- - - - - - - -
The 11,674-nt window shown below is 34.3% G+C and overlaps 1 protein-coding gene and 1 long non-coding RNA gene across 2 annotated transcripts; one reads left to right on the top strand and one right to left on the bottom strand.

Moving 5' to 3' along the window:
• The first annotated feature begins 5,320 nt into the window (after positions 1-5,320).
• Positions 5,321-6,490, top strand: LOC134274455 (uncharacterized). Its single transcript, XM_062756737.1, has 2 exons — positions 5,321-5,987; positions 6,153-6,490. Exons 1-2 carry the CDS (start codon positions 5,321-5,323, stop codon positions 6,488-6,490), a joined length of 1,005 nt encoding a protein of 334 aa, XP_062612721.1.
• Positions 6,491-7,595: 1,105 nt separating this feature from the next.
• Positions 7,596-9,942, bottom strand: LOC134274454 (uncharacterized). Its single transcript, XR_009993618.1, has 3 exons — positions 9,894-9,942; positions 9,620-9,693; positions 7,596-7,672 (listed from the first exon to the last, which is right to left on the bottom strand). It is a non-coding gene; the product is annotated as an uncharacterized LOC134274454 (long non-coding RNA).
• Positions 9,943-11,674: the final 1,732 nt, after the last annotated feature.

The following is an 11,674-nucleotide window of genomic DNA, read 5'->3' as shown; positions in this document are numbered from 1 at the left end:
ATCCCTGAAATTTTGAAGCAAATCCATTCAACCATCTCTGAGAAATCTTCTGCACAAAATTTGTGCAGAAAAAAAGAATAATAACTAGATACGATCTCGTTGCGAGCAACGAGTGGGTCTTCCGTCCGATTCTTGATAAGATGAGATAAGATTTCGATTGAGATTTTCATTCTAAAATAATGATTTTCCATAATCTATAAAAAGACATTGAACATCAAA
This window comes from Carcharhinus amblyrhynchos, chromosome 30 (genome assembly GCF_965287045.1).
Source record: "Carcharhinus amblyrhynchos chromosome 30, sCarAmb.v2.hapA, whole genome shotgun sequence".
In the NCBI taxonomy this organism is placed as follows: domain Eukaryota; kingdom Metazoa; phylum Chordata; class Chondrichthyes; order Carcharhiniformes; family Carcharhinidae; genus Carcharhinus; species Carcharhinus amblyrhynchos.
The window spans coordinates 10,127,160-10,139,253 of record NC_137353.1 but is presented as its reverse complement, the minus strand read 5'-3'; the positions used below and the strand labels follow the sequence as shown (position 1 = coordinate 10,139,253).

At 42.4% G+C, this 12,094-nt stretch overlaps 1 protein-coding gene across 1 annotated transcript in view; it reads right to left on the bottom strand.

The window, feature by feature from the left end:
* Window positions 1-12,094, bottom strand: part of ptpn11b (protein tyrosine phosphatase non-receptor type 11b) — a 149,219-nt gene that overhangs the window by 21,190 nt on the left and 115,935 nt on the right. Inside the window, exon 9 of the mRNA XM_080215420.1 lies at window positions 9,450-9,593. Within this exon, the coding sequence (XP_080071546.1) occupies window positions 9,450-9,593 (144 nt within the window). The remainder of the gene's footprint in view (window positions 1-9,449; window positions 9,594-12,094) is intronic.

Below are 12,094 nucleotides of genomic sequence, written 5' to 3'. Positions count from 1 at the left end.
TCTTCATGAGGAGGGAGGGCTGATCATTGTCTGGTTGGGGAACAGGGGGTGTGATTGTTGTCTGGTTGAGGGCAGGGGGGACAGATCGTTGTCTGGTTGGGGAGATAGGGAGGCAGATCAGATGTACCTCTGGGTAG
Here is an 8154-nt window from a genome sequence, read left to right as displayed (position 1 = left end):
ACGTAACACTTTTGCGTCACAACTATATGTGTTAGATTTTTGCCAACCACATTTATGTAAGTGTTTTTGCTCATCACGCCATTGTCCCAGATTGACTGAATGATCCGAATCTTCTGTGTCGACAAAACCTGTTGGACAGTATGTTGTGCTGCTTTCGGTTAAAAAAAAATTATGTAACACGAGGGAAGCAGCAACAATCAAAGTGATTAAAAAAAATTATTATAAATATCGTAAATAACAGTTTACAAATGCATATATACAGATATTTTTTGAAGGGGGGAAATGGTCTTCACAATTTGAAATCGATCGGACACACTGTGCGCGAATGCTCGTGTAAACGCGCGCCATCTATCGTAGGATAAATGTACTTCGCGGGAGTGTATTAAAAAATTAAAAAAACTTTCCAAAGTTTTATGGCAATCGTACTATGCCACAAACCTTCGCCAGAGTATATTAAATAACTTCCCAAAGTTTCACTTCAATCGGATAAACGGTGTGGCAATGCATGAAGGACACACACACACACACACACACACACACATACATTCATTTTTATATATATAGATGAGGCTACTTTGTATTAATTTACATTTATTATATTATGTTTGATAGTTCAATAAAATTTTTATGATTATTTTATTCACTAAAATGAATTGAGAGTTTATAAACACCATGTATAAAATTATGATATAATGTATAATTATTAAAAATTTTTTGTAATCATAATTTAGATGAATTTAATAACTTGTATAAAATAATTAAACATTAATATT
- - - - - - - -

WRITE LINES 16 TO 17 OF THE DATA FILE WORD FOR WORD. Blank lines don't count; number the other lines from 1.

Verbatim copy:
* Window positions 1-12,094, bottom strand: part of ptpn11b (protein tyrosine phosphatase non-receptor type 11b) — a 149,219-nt gene that overhangs the window by 21,190 nt on the left and 115,935 nt on the right. Inside the window, exon 9 of the mRNA XM_080215420.1 lies at window positions 9,450-9,593. Within this exon, the coding sequence (XP_080071546.1) occupies window positions 9,450-9,593 (144 nt within the window). The remainder of the gene's footprint in view (window positions 1-9,449; window positions 9,594-12,094) is intronic.

Below are 12,094 nucleotides of genomic sequence, written 5' to 3'. Positions count from 1 at the left end.